Another strength of the study is that it is a national survey and not limited to a city or just a few climbing gyms. Due to the support from the national federation and the national climbing media, this survey has respondents from all over Norway; this gives the study a higher level of generalisability. Furthermore, it is the study with the highest number of participants performed among climbers so far.
Another strength of the study is a high proportion of the participants did not report an injury. With 58% of the climbers reporting an injury, numbers are probably still a bit higher than it would be in a prospective study. This is due to a selection bias making those who have sustained an injury far more likely to reply to a study on chronic injuries than those who have never experienced a chronic injury.
In previous studies on injuries in climbing, there are differences in with respect to what kind of injuries that are reported and the prevalence of the different injuries.4 9–14 These differences are probably due to different methods used in the studies, aims of the studies and the population of the studies.
Some of the findings from previous studies are supported by the present study, such as Rohrbough et al,14 Wright et al,5 Logan et al 9 and Jones et al,11 who found that 25%–405% of the climbers had experienced a finger injury. The respondents in these studies differed in terms of experience where the less experienced had the lowest incidence of injuries. Results from other epidemiological studies reporting that 90% of climbers have experienced a shoulder injury15 or 86% of the climbers suffer from a chronic foot injury16 are not supported in the present study and are furthermore most likely biased findings by either recall bias or methodological weaknesses. Most of the research about stress-related or chronic injuries in climbing have been performed on single diagnoses or with a preset purpose of exposing the prevalence of an injury or set of injuries.
Previous studies have reported that higher levels of expertise and thereby larger volumes of training are making the climbers more prone to injuries.8 These suggestions are not supported by the present study. In the present study, it is found that the injury prevalence is highest among the experienced and elite climbers compared with the international elite and recreational climbers (tables 2 and 3). The number of participants in the international elite group are very small, so this result is uncertain. Still, it may be that the international elite climbers as well as the most experienced climbers in the elite group have more knowledge of how to train and know their body well enough to train hard without getting injured. Furthermore, this may be due to a selection bias; the climbers who get injured early in their climbing career will not be able to reach the international elite level.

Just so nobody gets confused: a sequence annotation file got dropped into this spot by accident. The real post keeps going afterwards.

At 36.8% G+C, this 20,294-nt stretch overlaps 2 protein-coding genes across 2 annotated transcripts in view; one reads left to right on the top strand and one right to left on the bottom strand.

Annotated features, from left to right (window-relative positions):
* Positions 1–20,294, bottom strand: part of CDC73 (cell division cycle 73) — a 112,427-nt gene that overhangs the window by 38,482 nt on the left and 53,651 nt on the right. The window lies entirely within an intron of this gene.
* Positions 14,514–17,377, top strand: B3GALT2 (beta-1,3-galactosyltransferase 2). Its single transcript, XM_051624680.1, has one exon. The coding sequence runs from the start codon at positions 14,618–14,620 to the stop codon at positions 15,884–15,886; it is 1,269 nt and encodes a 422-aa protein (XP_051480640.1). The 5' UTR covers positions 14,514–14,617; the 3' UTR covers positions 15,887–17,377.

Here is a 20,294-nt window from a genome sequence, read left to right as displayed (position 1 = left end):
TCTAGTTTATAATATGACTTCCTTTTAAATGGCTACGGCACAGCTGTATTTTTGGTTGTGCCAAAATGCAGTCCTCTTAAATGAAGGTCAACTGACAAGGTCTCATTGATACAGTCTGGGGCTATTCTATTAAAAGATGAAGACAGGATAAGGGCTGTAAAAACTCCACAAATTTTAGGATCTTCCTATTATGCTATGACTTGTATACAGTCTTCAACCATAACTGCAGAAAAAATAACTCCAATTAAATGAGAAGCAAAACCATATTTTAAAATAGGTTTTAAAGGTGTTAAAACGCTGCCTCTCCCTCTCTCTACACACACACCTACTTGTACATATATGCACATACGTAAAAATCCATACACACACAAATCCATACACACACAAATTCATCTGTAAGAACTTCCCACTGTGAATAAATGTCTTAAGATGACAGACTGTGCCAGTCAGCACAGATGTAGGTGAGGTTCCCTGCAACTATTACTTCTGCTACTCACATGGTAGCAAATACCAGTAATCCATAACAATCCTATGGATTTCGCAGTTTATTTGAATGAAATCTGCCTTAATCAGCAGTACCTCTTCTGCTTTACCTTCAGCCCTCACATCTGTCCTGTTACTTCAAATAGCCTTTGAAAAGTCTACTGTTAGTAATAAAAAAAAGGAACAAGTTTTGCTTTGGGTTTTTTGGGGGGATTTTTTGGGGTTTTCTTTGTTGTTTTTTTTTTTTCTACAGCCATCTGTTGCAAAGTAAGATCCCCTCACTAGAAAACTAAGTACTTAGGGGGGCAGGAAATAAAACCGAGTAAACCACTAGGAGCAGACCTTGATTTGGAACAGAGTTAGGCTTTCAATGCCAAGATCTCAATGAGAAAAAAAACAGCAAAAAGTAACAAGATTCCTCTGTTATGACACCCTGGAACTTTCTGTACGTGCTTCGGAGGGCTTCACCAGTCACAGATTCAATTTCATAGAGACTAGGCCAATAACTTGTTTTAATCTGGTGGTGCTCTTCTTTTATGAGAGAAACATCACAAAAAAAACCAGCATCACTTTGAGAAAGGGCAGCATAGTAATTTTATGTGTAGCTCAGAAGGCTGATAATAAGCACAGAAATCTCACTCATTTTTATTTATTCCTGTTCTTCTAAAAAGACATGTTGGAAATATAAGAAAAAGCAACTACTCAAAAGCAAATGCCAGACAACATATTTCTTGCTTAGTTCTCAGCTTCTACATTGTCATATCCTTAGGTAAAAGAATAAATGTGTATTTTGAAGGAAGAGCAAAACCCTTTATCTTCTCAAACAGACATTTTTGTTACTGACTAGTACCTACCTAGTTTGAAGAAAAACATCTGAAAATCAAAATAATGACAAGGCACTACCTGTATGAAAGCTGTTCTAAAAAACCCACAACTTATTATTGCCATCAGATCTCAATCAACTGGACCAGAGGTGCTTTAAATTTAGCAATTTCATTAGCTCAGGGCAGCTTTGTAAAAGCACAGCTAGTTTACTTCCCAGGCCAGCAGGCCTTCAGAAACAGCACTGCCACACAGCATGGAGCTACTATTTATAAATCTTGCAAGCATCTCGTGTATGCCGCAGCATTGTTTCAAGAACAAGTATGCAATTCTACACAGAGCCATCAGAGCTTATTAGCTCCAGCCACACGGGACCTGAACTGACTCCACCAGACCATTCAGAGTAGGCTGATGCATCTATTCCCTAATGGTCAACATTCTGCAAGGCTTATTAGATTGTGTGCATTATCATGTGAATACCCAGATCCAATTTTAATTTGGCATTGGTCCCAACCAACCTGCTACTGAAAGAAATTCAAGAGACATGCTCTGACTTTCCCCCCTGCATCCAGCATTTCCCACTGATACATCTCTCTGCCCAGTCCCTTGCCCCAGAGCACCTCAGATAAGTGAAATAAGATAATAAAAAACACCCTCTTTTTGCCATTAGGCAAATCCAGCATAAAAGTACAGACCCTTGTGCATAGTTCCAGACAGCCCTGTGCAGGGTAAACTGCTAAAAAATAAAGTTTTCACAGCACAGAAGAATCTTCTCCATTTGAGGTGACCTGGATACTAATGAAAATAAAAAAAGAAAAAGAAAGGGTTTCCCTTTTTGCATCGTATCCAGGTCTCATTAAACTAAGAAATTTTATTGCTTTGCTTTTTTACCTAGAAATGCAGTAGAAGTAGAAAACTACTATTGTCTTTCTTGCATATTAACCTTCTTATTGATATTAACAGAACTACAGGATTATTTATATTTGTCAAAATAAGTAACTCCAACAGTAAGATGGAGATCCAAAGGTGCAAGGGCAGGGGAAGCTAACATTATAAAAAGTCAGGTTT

Fingers are the most prevalent site of injury regardless of level of experience, gender and whether level of expertise is reported in terms of bouldering or route climbing. There seem to be a gender difference with respect to site of injury prevalence and different prevalence of injuries according to style of climbing and different levels of expertise.
Furthermore, the use of the suggested way of reporting levels of expertise to compare between bouldering and route climbing seems to be robust with no huge differences in terms of incidence level of different injuries.
The findings in the present study of gender differences in injury sites should be considered by the national federations in terms of preventative training programmes. Due to the findings of the high prevalence of foot/ankle injuries, this needs to be taken into account by the climbing shoe industry to enable female climbers to quit using male shoes for climbing.
Collaborators Marius Norberg.
Funding The authors have not declared a specific grant for this research from any funding agency in the public, commercial or not-for-profit sectors.
Competing interests None declared.
Patient consent Not required.
Provenance and peer review Not commissioned; externally peer reviewed.
Data sharing statement There are additional data on other aspects of the respondents injuries, training habits, time out of sport and use of healthcare services. All data are in Norwegian. All data may be shared upon request.